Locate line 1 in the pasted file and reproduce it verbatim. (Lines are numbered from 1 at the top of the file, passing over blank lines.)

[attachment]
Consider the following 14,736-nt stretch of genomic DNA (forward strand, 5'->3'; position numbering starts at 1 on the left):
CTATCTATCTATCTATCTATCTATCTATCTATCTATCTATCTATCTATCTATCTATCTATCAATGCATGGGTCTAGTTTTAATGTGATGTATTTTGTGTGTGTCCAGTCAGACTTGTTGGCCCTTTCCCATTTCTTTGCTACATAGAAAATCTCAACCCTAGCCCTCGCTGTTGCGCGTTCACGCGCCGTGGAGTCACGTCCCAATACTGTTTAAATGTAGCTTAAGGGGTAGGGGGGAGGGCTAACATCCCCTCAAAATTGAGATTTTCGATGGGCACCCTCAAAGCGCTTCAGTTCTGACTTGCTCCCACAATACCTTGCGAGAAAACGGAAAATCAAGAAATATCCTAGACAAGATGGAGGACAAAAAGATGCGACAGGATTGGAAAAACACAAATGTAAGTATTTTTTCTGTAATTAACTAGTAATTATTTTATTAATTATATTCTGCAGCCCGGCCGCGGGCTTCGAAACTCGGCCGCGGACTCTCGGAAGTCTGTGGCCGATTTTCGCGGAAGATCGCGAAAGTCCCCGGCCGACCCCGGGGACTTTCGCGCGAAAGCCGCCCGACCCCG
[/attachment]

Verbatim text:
Consider the following 14,736-nt stretch of genomic DNA (forward strand, 5'->3'; position numbering starts at 1 on the left):